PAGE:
It was found that useful operation parameters were obtained when using conducting cadmium floride crystals with a free electron concentration of more than 1015 cm-3, doped with manganese of HMn concentration in the range 0.1 mole percent<HMn <5 mole percent.

The luminescence area is restricted solely by manufacturing facilities and in components which were designed by the inventors reached 1 sq. cm.

Useful luminous brightness is obtained with a power supply less than 100 mN/cm2.

Patent Citations
Cited PatentFiling datePublication dateApplicantTitle
US3503812 *Nov 18, 1966Mar 31, 1970Gen ElectricElectroluminescent cell and method of making the same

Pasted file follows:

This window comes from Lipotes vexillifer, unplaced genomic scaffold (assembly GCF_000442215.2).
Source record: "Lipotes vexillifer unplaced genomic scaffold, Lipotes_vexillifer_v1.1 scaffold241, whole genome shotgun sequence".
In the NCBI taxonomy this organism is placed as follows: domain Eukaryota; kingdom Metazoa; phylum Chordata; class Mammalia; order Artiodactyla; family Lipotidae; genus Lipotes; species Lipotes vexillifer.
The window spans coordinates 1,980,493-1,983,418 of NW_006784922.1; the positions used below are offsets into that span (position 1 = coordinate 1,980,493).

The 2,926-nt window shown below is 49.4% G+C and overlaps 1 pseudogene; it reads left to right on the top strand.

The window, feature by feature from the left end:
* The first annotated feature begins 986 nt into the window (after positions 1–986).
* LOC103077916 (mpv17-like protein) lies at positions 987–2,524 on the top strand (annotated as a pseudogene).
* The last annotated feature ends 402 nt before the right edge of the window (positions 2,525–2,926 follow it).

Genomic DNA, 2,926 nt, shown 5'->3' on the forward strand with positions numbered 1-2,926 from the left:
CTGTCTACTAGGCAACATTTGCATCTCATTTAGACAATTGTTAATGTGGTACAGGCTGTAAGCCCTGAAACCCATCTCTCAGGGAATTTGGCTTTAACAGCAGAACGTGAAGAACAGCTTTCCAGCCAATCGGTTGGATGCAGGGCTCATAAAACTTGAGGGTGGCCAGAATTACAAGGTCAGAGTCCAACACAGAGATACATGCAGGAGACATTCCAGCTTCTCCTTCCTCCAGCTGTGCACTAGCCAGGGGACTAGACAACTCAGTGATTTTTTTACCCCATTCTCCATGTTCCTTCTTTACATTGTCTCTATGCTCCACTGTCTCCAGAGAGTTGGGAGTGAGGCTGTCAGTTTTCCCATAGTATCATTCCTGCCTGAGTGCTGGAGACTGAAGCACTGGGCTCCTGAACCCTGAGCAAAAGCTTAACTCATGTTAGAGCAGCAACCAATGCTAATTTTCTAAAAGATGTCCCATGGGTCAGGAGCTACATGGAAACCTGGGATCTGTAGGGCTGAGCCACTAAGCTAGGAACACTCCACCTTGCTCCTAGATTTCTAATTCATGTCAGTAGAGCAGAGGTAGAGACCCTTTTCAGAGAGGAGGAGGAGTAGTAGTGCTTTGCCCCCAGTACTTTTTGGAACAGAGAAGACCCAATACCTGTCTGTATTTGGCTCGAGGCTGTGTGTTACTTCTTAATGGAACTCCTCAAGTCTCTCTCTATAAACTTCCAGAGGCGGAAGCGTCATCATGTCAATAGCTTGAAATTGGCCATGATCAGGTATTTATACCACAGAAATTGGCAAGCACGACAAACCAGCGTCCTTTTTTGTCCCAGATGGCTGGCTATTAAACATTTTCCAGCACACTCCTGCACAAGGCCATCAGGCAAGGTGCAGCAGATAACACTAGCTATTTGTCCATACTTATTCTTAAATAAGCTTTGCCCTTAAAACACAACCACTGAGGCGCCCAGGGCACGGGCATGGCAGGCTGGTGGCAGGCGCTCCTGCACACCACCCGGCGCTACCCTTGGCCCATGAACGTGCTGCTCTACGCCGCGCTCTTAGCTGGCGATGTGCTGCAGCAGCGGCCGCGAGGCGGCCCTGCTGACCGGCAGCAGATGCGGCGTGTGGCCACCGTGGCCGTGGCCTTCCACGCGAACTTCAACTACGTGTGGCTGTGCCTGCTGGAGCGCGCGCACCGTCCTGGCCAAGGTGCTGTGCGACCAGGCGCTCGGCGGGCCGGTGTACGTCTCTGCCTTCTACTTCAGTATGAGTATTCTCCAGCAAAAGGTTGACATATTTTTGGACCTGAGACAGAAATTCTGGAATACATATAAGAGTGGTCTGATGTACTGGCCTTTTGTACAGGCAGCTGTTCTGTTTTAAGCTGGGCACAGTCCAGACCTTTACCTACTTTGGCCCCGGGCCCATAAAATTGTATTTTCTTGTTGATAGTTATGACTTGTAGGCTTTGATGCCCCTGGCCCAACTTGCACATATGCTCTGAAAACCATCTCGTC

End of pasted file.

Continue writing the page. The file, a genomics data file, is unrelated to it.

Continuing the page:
US3541375 *Jun 7, 1967Nov 17, 1970Gen ElectricBarrier layer electroluminescent devices
Non-Patent Citations
Reference
1 *Appl. Phys. Lett. 34(3), Feb. 1, 1979, "Semiconducting CdF.sub.2 :Mn-A New Material for Efficient Blue-Green Electroluminescence".
2Appl. Phys. Lett. 34(3), Feb. 1, 1979, "Semiconducting CdF2 :Mn-A New Material for Efficient Blue-Green Electroluminescence".
3 *Journal of Crystal Growth 1 (1967) 183-186, "Preparation and Some Properties of CdF.sub.2 Single Crystals".
4Journal of Crystal Growth 1 (1967) 183-186, "Preparation and Some Properties of CdF2 Single Crystals".
Referenced by
Citing PatentFiling datePublication dateApplicantTitle
US4751427 *Jul 16, 1986Jun 14, 1988Planar Systems, Inc.Thin-film electroluminescent device
Classifications
U.S. Classification313/503, 252/512, 252/301.40H, 257/E33.052
International ClassificationH05B33/14, H01L33/00, H01L33/26
Cooperative ClassificationH01L33/0037, H01L33/26, H05B33/145
European ClassificationH05B33/14F, H01L33/00D5, H01L33/26